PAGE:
• 15.6-inch models are made for desks and dining room tables. I lovingly refer to these as LINOs — Laptop in name only — because while you can shove them into larger laptop backpacks for a vacation, these Chromebooks aren’t made for laps and tray tables, they are made for a standard office environment where they usually live in peace. These larger laptops are great for productivity because you can see more at one time, but they tend to have shorter battery lives and higher weights, which dissuade them from being dragged around daily.

In general, the bigger the size of your Chromebook, the more you can potentially fit on the screen, but it will also be less portable and shorter in battery life. The smaller it is, the less heavy and (usually) less expensive it will be. Still, smaller models can also suffer from lower resolution screens, though Chrome OS’s display zoom and font adjustments can somewhat offset it.

4. Memory and storage — what do you really need?

RAM — Random Access Memory — is a critical spec for computers of all sizes and shapes, from phones and tablets to desktops and laptops. It’s used by your computer’s processor(s) to hold your current tabs, apps, and execute the commands, clicks, and operations that make your Chromebook work.

So how much RAM do I need? 4 GB of RAM in a Chromebook is fine today. 8 GB is better, and high-end Chromebooks can come with 16 GB or more, but 4 GB of RAM is more than enough to run Chrome OS with a couple of apps and a dozen Chrome tabs.

If you’re a long-time Windows user — or a long-time computer user of any kind — looking at the storage on most Chromebooks will seem confusing at first because it’s not going to sound like enough. Chrome OS is based around cloud storage — Google Drive is integrated directly into the Files app — but local storage is still essential for things like Android apps from Google Play, offline documents and downloaded music/movies for those horrible Wi-Fi-less flights.

You can also expand the storage on many Chromebooks with an SD or microSD card, but there’s no beating proper local storage to start with. 32 GB of storage is workable, but I’d recommend going with a model with at least 64 GB of storage. Finding 128 GB or more is usually reserved for premium Chromebooks with heftier price tags, but 64 GB Chromebooks are pretty widely available and offer more than enough storage for some Drive offline syncing and some emergency entertainment.

5. Always check the expiration date!

Chrome OS is developed, managed and updated by Google for all Chromebooks, but Google doesn’t want to be stuck supporting every random budget chipset and driver set forever, so each Chromebook has a shelf life and an expiration date, just like the milk in your fridge! This is the Auto Update Expiration date, and it can be found for every single model on this handy dandy support page, which I have bookmarked because I am a freak and you should check often while you’re shopping for Chromebooks.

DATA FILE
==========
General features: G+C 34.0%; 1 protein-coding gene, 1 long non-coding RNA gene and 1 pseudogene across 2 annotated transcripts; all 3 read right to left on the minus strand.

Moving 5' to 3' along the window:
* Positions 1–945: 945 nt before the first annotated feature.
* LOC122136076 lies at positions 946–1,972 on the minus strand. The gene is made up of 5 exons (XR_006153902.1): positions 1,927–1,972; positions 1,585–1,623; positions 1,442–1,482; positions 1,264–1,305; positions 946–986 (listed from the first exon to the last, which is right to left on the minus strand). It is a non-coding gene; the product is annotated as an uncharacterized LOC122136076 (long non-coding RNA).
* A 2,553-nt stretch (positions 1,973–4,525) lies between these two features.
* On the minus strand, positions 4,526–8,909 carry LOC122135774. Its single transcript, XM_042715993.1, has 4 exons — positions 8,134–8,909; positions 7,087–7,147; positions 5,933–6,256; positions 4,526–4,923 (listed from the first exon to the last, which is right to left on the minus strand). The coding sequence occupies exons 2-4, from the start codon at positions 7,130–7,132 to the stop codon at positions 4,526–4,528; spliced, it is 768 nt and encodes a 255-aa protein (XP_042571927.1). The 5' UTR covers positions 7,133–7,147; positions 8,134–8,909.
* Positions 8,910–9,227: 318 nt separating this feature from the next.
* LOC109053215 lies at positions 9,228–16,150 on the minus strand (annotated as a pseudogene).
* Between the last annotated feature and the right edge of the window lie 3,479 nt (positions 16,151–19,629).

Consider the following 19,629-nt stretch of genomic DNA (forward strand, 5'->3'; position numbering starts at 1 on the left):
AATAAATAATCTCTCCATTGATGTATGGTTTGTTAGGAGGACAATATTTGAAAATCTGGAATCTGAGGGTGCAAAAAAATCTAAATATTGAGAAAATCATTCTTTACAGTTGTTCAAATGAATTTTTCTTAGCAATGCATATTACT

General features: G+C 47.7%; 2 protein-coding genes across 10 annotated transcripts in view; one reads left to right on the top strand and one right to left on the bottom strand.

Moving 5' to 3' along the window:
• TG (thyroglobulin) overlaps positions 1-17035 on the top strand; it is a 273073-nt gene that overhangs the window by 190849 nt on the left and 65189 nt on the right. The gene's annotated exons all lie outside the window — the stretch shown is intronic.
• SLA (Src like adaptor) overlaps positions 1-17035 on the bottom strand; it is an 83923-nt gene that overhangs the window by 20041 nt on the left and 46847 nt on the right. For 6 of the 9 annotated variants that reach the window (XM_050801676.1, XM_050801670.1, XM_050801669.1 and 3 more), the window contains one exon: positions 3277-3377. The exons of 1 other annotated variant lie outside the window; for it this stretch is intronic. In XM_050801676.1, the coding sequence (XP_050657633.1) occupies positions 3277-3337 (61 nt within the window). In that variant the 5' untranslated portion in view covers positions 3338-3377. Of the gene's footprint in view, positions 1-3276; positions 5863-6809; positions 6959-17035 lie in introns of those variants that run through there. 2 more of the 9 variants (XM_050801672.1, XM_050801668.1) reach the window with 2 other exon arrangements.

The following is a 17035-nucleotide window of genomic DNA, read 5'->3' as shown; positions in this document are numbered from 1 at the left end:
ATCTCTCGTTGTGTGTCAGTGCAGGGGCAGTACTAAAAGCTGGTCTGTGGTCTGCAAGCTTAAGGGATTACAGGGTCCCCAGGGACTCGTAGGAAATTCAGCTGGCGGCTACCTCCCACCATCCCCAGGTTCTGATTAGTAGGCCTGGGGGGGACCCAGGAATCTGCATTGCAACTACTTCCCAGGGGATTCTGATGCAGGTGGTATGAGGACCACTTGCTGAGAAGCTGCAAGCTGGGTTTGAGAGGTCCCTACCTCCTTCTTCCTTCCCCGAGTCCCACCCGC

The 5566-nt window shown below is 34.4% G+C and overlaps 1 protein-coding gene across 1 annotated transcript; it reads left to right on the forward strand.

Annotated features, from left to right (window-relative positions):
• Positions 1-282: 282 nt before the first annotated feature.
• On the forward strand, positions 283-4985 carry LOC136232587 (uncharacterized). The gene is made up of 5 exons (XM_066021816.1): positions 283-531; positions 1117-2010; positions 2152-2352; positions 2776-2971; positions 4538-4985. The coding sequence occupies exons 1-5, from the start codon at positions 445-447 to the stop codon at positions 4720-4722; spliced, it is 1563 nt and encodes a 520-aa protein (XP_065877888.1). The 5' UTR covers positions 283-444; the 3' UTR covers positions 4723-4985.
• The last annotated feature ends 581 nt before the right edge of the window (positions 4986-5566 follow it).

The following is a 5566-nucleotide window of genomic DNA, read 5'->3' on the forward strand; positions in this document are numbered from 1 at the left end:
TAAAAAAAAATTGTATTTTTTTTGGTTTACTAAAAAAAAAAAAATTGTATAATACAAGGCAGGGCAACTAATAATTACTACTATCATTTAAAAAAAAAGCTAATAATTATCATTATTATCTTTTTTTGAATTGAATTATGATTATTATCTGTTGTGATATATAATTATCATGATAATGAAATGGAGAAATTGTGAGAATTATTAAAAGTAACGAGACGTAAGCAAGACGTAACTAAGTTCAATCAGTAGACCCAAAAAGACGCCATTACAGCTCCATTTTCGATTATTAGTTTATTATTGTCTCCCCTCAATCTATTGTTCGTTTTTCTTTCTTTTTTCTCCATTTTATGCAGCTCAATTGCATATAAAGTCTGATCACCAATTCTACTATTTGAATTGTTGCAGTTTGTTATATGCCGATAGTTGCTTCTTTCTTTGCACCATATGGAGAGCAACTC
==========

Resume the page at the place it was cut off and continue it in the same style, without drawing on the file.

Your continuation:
Now, a Chromebook doesn’t turn into a pumpkin on its AUE date — assuming your Chromebook lasts three to six years until that date — but it does stop receiving those system updates every Chromebook gets every four to six weeks that contain bug fixes, security patches, and new features. If your Chromebook is still running decently at that time, you’re a champ, and with a teeny bit of know-how, you can reformat it to run one of a dozen Linux distros instead.

That said, four to six years is a long time for any laptop and chances are yours will be getting long in the tooth by then, but right now, when shopping, always check the AUE to see how long your Chromebook will get updates. Some Chromebooks have shorter lifetimes than others if they’re built on the same platform as a previous Chromebook — AUE is based on hardware platform, not individual model, which is also why many Chromebooks have the same AUE dates — so it’s something you’ll always want to check before buying, even if the model itself is brand-new.

What is Chrome OS?

Chromebooks run Chrome OS, the Google-managed version of Chromium OS, a free Linux distribution that is open-source, lightweight, and web-centric. Chrome OS does not allow you to install regular applications and programs the way you would on Windows PCs; instead, Chromebooks rely on web-based applications, Android applications installed and managed via Google Play, and Linux apps, which are slowly rolling out to more and more Chromebook models.

Chrome OS’s biggest strength lies in its lightweight stability and reliability. On computers with specs that barely support other operating systems, Chrome OS runs adequately and often excellently, meaning that for lower-end laptops, Chromebooks rule! That said, Chrome can take advantage of the most potent components available — from latest-gen multi-core processors to 4K displays — to create a super-smooth, super-powered premium experience.